Poll reform consultation won't include public nomination: Issues such as the rules for shortlisting candidates and the number of contestants to be allowed in the 2017 chief executive poll will be key topics in the upcoming political reform consultation. But the consultation document on arrangements for the next chief executive and Legislative Council polls - due to be released by the end of next month - will not explicitly mention public nomination. A reliable source familiar with the matter said this amid debate on whether the idea of public nomination - in which all voters can nominate chief executive candidates - had been vetoed by Basic Law Committee chairman Li Fei during his recent visit to HK. Li said that the Basic Law put the right to choose candidates in the hands of a nominating committee - seemingly dashing pan-democrats' hopes that public nomination would be allowed for the 2017 poll.
Leung's administration hit by resignation of Julia Leung: The undersecretary for financial services and the treasury, Julia Leung, resigned on Nov. 27 without giving a reason - the fifth departure of a politically appointed official in Leung Chun-ying's administration. She will be succeeded on January 1 by James Henry Lau, 63, a former government administrative officer and former executive director of the HK Monetary Authority. It was also announced that the vacancy of undersecretary for development would be filled by engineer Eric Ma from January 6. The chief executive dismissed suggestions of low morale in his team and said his government was still able to attract talent. 
Legco lawmakers slam former anti-corruption chief in unprecedented reprimand: Lawmakers have issued an unprecedented condemnation of a former anti-corruption chief Timothy Tong for his “deplorable” overspending. Committee chairman Abraham Shek used the term “deplorable” in condemning three breaches of the ICAC: for tarnishing the reputation of the graft-busters, eroding the credibility of the ICAC, and undermining the effectiveness of the Community Relations Department. 
Beijing unhappy with Chris Patten's remarks on democracy: Chris Patten may have run HK for its last five years as a British colony, but to Beijing he is a foreigner with no right to comment on the city's political affairs. The Ministry of Foreign Affairs made this clear in the latest of a series of stern rebukes to overseas figures seen to have meddled in the electoral reform process. The ministry was responding to remarks by Patten in an interview with the Wall Street Journal in which said he wished Britain had gone further in introducing democracy before relinquishing control in 1997. It reiterated that HK's political development was its own - and China's - internal affair, and that the "one country, two systems" and "HK people ruling HK" principles had been successfully implemented since the handover.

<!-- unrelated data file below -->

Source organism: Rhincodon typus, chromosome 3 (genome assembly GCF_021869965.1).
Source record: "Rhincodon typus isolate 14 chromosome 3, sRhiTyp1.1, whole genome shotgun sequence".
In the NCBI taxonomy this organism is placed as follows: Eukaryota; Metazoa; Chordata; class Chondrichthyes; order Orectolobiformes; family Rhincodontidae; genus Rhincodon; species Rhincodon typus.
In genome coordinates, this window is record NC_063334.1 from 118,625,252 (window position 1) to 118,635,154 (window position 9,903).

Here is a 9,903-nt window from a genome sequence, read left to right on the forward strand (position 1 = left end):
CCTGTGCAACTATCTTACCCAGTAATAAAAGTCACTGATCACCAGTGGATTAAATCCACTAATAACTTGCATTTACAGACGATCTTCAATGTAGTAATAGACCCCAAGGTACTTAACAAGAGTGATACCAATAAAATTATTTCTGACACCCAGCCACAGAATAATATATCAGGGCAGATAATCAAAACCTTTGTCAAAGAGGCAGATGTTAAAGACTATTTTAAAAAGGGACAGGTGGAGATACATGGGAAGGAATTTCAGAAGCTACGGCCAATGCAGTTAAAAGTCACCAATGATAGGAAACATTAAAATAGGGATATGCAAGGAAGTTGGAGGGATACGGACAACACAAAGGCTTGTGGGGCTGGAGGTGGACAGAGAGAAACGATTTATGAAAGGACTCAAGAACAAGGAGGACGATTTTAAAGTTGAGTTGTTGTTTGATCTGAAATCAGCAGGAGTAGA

Relations HK - Mainland China
'Beijing's opponents cannot become chief executive', says Li Fei: People opposed to the central government cannot become the chief executive, a Beijing official reiterated in HK on Nov. 22. Li Fei, chairman of the Basic Law Committee, made the remarks as he addressed about 100 guests at a luncheon at Government House. “The chief executive is accountable to the central government as well as the HKSAR, this means that the post must be taken up by a person who loves the country as well as HK – anyone opposed to the central government cannot [take up the top job],” Li said. He warned that having a person opposed to the central government leading the city could deal a serious blow to the relationship between Beijing and the city, as well as HK's stability. Li's predecessor Qiao Xiaoyang made similar comments in March, sparking worries among pan-democrats that Beijing was hinting that pro-democracy candidates could be ousted during the nominating process. Pan-democrats have been advocating public nomination to alleviate worries about screening.
Beijing to set up new think tank on HK affairs led by Chen Zuoer: Beijing will set up a high-level think tank next month to study HK affairs, including the Basic Law and political reform. The establishment of the National Association of Study on HK and Macau comes ahead of the HK government's launch of a public consultation on arrangements for the next chief executive and Legislative Council elections. It is expected to be headed by Chen Zuoer , a former deputy director of the State Council's HK and Macau Affairs Office.